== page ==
As one of the seniors notes, in reflecting upon what proved to be important in helping the speed daters decide whom they might like to meet: “What’s more important is their demeanour as they’re talking to you.”
Another woman says, “The ones I selected were the ones who didn’t talk a lot about their children or their grandchildren.”

Throughout the film though, the honesty that each of the seniors displays in discussing what they’d like to see in someone of the opposite sex is refreshingly candid.
During the speed dating sessions, one man tells the woman sitting opposite him that he’s had some bad experiences in the dating scene since he tried getting back into it: “I was fixed up with a woman who, by the end of the evening had had five scotch and waters. Another one said she liked to go to the casino three or four evenings a week – I can’t afford that. I took another lady to a hockey game. She fell off a stand and cracked her head. Now she has real problems.”
One of the women tells the man sitting across from here that she “had coffee with someone at Barnes & Noble and he said he didn’t want to have another coffee because he had an appointment. I knew I wasn’t quite the little chick he was looking for.”
Then there was Addie – quite the vivacious woman, who stands a fair bit apart from the other women shown in the movie. She liked to go skydiving with her late husband, she said, also that one time the two of them had been touring in Costa Rica when they were offered a ride by two men. “I was sure they were drug lords,” she observes.
Addie explains: “I travel, I dance, and I flirt. I’m out there having a good time – and I’ll never marry again!” (The movie never indicates whether Addie was interested in any of the 15 men who were at the speed-dating event. One of the final scenes of the film though shows her dancing energetically with a much younger guy as he dips her almost to the floor. Why did she even show up to the speed-dating event, I wondered – and did any of the men there check her name off on their cards? Just like Lou the body builder, would her physicality had been regarded as a negative trait?)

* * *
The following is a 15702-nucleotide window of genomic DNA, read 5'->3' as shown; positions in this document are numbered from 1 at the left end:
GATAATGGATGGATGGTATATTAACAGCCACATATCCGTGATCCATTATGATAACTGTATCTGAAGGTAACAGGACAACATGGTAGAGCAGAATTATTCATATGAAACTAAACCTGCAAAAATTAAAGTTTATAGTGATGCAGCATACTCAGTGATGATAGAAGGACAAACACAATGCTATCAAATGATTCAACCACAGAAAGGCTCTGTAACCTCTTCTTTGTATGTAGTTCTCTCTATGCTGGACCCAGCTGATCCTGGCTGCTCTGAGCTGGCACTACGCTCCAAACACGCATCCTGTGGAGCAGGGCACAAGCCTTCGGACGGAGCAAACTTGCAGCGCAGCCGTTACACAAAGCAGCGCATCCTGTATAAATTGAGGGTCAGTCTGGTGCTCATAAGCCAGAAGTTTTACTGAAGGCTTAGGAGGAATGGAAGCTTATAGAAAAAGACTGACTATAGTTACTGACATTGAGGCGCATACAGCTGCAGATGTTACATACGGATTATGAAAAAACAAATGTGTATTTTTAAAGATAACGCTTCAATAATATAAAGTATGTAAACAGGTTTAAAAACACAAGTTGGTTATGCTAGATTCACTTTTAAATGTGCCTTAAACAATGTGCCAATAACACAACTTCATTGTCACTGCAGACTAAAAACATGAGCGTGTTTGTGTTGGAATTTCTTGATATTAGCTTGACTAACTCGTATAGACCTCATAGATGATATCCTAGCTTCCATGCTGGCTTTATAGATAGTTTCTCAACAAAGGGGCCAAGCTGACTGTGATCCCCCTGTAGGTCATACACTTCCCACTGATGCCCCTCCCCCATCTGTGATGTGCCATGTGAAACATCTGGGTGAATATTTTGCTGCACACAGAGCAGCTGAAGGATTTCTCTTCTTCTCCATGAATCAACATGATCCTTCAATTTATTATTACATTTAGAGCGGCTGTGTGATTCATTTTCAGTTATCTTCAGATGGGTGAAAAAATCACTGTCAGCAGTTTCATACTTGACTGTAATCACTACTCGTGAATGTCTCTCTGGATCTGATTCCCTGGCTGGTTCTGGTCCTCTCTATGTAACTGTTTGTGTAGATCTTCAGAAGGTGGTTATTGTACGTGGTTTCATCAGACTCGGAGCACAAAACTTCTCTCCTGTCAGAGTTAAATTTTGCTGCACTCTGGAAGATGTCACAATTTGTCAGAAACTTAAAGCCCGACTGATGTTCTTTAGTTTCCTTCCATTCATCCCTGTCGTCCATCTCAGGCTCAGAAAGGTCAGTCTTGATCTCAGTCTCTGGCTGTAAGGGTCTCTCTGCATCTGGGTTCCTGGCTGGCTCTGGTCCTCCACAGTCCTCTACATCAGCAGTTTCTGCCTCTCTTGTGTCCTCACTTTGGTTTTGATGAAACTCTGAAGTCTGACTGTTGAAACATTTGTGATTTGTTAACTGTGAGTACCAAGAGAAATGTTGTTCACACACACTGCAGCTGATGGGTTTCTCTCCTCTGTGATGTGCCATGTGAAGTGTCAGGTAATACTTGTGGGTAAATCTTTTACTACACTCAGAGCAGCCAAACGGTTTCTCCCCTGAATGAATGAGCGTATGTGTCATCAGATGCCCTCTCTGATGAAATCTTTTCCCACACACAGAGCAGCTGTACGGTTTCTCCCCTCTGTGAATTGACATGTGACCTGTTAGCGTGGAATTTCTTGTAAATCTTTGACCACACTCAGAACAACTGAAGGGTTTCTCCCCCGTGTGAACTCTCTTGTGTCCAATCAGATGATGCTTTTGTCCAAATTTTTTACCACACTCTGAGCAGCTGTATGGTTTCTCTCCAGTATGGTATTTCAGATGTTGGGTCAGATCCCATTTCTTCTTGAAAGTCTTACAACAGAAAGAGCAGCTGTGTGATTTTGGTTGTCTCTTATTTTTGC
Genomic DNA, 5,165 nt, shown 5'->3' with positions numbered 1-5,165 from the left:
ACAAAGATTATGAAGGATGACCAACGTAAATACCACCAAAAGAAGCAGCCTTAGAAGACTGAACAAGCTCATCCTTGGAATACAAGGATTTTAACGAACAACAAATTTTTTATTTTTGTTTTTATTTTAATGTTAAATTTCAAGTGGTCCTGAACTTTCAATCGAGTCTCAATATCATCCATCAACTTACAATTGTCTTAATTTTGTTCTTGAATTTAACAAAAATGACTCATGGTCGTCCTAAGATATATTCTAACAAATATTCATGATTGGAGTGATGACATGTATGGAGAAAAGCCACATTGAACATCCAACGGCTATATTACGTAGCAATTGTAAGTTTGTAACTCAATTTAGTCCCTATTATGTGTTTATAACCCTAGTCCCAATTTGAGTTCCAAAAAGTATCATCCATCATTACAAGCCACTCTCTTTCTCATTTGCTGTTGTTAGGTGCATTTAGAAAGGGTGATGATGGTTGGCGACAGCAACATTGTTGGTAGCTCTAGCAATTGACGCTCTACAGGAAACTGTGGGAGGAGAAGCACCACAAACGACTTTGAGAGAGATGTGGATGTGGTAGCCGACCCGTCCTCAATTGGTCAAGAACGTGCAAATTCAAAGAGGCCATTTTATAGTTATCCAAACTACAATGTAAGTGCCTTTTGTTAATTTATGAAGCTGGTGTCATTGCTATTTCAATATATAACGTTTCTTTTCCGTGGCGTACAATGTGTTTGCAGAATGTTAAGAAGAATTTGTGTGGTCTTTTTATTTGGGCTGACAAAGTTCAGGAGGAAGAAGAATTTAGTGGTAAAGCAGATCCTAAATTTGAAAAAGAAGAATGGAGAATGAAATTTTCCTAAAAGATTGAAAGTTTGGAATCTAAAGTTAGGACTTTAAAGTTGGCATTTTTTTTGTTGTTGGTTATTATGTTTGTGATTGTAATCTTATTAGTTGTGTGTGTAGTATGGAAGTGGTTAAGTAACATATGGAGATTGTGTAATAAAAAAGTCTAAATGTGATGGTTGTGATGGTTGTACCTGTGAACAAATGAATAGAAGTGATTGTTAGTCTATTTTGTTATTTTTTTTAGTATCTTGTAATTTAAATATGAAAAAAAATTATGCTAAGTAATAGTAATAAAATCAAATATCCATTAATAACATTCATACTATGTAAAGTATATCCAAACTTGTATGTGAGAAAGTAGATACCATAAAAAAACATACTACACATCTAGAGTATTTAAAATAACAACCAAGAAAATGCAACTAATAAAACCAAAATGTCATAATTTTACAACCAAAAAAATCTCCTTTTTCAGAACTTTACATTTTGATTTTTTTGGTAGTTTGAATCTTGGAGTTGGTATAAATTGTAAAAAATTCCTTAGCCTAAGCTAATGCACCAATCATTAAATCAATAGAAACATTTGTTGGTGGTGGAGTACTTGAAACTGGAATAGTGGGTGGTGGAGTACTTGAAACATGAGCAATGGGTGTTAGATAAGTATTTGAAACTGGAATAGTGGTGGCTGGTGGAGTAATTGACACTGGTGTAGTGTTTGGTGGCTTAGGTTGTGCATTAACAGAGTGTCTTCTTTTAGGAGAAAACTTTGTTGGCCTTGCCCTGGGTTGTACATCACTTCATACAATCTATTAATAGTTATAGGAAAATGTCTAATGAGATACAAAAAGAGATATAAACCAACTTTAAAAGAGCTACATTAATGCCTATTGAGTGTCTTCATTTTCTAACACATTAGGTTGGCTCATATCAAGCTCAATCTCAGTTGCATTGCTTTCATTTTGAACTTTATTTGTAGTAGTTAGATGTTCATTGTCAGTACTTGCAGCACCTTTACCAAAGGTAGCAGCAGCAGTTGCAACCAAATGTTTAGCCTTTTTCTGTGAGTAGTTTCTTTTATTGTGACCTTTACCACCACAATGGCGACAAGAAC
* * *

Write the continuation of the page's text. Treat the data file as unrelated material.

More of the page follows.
In contrast, one guy named Lou, who carries an oxygen tank around with him everywhere he goes, and who wears a hearing aid, is disarmingly honest about his physical impairments, saying that he’s not going to try and hide his disabilities. (He says that he could go without the oxygen tank for a time if need be, as well as the hearing aid, but he doesn’t want to try and pretend that he’s something which he’s not.) Lou ends up having three women indicate they would like to meet him – again, a confirmation that personality is far important than physical appearance – at least among seniors.

Some of the seniors offered observations about what it’s like to be in love later in life:
“I don’t think the feeling of being in love changes over time,” one says.
“Love comes in different shades and different forms as you grow older,” says another.
“Love is easier when you’re older; you’re just looking for the sexy guy when you’re younger,” suggests one woman.